This year, the members of the Facebook group Oklahoma Battletech hosted a Christmas Exchange. In this, members sent in their names, a wishlist including miniature and faction, and their address in case they couldn't meet to exchange. After that, a central moderator randomly chose who would get whom in a Secrer Santa like mixup.
My assignment said they were a fan of Griffins and Lyrans. I didn't have any spare unseen on hand and couldn't locate any for this project. (I usually hesitate to spend the extra on unseens, especially with the classics coming out, but I somehow always manage to make exceptions for events like this if I can.) I happened to have in my bare metal box a Primitive Griffin. It scales well with the unseen and has a similar aesthetic. You may remember this Primitive Griffin from the (cruel, taunting) write up in its build and painting where you can read more about the process and techniques behind it.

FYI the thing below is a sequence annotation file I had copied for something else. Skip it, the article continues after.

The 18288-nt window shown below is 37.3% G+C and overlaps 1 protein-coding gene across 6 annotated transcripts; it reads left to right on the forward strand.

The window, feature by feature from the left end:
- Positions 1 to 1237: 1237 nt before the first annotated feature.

The minis I receive from exchanges like these are some of my most prized pieces. As an artist, there is no better way to carefully evaluate someone's work than by looking at it carefully (well, watching them paint it in person is the best way to steal techniques). Looking at the details, the brush strokes, the lines and decals all reveal a bit of a story of how a miniature is assembled, modified, and painted.
More importantly, as a member of a community, exchanges like this are excellent opportunities unities to build connections. We often stare down each other over tables and terrain, throwing dice to overcome our opponents. These exchanges, however, can bring us together to build a strong, long lasting gaming group.
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